I smiled sardonically.  “Of course.  Aside from feeling many of the lines more than once, they had it on display before me so that I may know just what my punishment would entail.”  With a deep breath, I began to explain.  “There’s a woman, only partially shifted in a form that looks similar to Ekilluos.  She looks like she’s running away from the viewer, but her body twists so that she turns to look over her shoulder.  Her feline head is mangy and her claws are dripping with her own blood from the wounds she has inflicted on herself.” I paused to ease down the lump that tightened in my throat.  My eyes began to burn again.  “From her naked chest and back, you can see worms are squirming out of the wounds she has made.  A sign of pestilence.  Inherent evil.  That was for inflicting harm on myself after Atalo’s death.  Self-harm is considered a perversion of Aelurus’ gift of regenerative healing.”

“But–” Elmiryn began.

I cut her off.  “Next, there should be a bearded serpent slithering from the woman’s open mouth.  It’s wrapped around her throat and right arm.  It faces downward, toward the ground.  It’s for my defiance and, as they put it, my lies and treasonous words.”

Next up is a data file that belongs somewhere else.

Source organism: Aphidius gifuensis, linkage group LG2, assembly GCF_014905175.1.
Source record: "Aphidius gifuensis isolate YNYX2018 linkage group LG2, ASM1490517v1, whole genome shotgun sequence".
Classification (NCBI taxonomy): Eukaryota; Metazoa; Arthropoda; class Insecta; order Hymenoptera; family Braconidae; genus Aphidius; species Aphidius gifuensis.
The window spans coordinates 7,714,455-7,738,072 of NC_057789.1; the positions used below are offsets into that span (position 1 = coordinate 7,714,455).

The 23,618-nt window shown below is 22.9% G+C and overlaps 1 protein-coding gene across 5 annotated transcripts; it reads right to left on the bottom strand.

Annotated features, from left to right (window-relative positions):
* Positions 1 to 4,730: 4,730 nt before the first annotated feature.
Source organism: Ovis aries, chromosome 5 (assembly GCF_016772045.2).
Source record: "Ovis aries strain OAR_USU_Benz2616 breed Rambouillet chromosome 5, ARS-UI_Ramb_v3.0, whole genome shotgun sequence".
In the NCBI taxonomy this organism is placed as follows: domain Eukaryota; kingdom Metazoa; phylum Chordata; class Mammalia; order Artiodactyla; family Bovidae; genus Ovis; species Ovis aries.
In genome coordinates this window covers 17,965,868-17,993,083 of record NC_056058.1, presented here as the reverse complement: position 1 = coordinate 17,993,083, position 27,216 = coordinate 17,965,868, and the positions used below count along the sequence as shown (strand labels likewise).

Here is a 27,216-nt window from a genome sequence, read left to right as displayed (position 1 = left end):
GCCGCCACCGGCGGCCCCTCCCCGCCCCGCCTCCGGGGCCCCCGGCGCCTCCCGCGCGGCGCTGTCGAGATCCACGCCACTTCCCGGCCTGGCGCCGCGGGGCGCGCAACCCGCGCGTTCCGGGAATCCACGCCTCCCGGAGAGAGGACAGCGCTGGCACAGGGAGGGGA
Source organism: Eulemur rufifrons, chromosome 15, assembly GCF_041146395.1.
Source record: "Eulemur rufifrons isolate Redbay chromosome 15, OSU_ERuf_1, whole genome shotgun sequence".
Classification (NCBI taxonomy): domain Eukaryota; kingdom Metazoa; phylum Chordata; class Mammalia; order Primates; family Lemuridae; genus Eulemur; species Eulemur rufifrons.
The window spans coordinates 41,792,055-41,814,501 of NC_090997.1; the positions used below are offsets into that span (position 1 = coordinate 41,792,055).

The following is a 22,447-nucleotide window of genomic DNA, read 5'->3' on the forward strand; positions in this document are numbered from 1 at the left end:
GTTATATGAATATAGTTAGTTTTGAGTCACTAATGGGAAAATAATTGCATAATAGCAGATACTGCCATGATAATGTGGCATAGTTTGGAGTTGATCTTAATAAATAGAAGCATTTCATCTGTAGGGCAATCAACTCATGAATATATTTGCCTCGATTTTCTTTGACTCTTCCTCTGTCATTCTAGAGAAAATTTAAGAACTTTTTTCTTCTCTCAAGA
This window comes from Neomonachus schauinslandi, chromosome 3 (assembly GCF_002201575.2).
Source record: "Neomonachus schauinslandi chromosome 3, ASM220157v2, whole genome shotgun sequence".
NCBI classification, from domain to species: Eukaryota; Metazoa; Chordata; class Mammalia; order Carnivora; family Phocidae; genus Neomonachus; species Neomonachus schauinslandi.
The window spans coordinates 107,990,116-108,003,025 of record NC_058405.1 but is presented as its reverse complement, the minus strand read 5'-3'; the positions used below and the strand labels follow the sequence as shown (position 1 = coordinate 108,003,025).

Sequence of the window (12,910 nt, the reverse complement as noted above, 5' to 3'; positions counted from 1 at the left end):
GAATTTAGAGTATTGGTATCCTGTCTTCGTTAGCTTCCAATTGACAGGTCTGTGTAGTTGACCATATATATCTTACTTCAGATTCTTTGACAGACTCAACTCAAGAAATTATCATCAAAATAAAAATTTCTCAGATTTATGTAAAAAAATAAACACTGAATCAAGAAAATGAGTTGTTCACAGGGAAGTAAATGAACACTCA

“You don’t sound like you believe much in that charge, Nyx…”  There was the scrape of wood as Elmiryn pulled a chair up to sit behind me.  Her hands placed themselves at my hips and she pulled me a little closer.  I bit my objection back and instead answered her remark.

“I don’t doubt that it was my misguided persuasions that led Atalo to his death.”

Elmiryn made a low sound with her throat.  “Go on.  Tell me what else is here.”

I sighed.  “Elmiryn, you must know that I can recite each and every detail of my own Mark.  Why do you need to test me?”

There was a squeak from the chair as the warrior leaned forward to peer at me from my side.  Her eyebrow was raised high.  “Believe it or not, I’m not trying to turn this into a game.  I happen to have a problem with keeping pictures in my head.  Remember?”

I blushed and nodded, feeling a little ashamed.  Still, my shoulders bunched as I resumed my explanation.  “The woman is wearing two earrings, both feathers.  The one on the left is dark, the one on the right is light.”

“Lemme guess…the separation of your two selves, right?”


“I’m seeing something else, but I’m not sure if I have it right…”

“It should just be a gate.”  I frowned.  Elmiryn’s condition really had become worse if she had trouble identifying something as common as that.  It only made me more frustrated that she had been reckless enough to go hunting while in such a state.  “At the top are some words written in my native language.  Hejka et Juek.  Hejka et Ool.  Hejka et Lunés. ‘Traitor to Blood.  Traitor to Water.  Traitor to Spirit.’  I betrayed my family, my people, and my goddess. …They made it a point to go over those lines several times.”